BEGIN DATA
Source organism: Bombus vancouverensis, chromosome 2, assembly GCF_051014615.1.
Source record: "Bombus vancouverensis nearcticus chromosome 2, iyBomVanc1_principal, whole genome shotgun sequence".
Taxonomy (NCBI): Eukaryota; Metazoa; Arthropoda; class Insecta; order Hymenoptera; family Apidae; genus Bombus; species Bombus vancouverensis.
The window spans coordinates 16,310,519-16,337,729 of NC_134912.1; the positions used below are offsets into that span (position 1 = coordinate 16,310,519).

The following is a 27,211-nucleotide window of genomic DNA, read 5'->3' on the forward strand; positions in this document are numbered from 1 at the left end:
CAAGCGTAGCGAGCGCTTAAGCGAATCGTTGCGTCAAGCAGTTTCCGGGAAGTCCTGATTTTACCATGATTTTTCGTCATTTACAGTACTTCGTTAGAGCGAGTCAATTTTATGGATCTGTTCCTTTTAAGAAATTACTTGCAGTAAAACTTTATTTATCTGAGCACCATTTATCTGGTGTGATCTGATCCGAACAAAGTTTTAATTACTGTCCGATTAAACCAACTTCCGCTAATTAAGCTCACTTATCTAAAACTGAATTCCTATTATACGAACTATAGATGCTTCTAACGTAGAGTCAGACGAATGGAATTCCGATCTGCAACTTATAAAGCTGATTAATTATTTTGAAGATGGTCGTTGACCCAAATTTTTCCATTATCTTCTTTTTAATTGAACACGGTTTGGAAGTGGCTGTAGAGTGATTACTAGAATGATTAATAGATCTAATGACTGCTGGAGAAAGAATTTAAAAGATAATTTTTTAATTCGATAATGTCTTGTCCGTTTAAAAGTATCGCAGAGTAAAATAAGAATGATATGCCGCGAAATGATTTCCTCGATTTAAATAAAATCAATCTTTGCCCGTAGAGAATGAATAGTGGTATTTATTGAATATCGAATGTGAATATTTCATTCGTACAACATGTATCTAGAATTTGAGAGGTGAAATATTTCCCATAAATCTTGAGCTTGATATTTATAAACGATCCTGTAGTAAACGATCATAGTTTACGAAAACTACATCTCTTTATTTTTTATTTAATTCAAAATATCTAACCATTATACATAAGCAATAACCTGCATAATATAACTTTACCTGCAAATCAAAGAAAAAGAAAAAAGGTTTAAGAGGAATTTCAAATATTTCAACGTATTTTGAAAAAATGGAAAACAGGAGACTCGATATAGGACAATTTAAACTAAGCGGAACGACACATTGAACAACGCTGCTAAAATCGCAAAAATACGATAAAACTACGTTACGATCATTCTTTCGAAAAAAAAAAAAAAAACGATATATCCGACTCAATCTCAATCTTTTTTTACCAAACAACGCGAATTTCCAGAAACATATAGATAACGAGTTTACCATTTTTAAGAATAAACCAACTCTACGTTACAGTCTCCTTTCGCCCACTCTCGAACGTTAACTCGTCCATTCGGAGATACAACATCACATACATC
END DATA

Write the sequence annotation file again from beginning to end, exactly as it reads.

Source organism: Bombus vancouverensis, chromosome 2, assembly GCF_051014615.1.
Source record: "Bombus vancouverensis nearcticus chromosome 2, iyBomVanc1_principal, whole genome shotgun sequence".
Taxonomy (NCBI): Eukaryota; Metazoa; Arthropoda; class Insecta; order Hymenoptera; family Apidae; genus Bombus; species Bombus vancouverensis.
The window spans coordinates 16,310,519-16,337,729 of NC_134912.1; the positions used below are offsets into that span (position 1 = coordinate 16,310,519).

The following is a 27,211-nucleotide window of genomic DNA, read 5'->3' on the forward strand; positions in this document are numbered from 1 at the left end:
CAAGCGTAGCGAGCGCTTAAGCGAATCGTTGCGTCAAGCAGTTTCCGGGAAGTCCTGATTTTACCATGATTTTTCGTCATTTACAGTACTTCGTTAGAGCGAGTCAATTTTATGGATCTGTTCCTTTTAAGAAATTACTTGCAGTAAAACTTTATTTATCTGAGCACCATTTATCTGGTGTGATCTGATCCGAACAAAGTTTTAATTACTGTCCGATTAAACCAACTTCCGCTAATTAAGCTCACTTATCTAAAACTGAATTCCTATTATACGAACTATAGATGCTTCTAACGTAGAGTCAGACGAATGGAATTCCGATCTGCAACTTATAAAGCTGATTAATTATTTTGAAGATGGTCGTTGACCCAAATTTTTCCATTATCTTCTTTTTAATTGAACACGGTTTGGAAGTGGCTGTAGAGTGATTACTAGAATGATTAATAGATCTAATGACTGCTGGAGAAAGAATTTAAAAGATAATTTTTTAATTCGATAATGTCTTGTCCGTTTAAAAGTATCGCAGAGTAAAATAAGAATGATATGCCGCGAAATGATTTCCTCGATTTAAATAAAATCAATCTTTGCCCGTAGAGAATGAATAGTGGTATTTATTGAATATCGAATGTGAATATTTCATTCGTACAACATGTATCTAGAATTTGAGAGGTGAAATATTTCCCATAAATCTTGAGCTTGATATTTATAAACGATCCTGTAGTAAACGATCATAGTTTACGAAAACTACATCTCTTTATTTTTTATTTAATTCAAAATATCTAACCATTATACATAAGCAATAACCTGCATAATATAACTTTACCTGCAAATCAAAGAAAAAGAAAAAAGGTTTAAGAGGAATTTCAAATATTTCAACGTATTTTGAAAAAATGGAAAACAGGAGACTCGATATAGGACAATTTAAACTAAGCGGAACGACACATTGAACAACGCTGCTAAAATCGCAAAAATACGATAAAACTACGTTACGATCATTCTTTCGAAAAAAAAAAAAAAAACGATATATCCGACTCAATCTCAATCTTTTTTTACCAAACAACGCGAATTTCCAGAAACATATAGATAACGAGTTTACCATTTTTAAGAATAAACCAACTCTACGTTACAGTCTCCTTTCGCCCACTCTCGAACGTTAACTCGTCCATTCGGAGATACAACATCACATACATC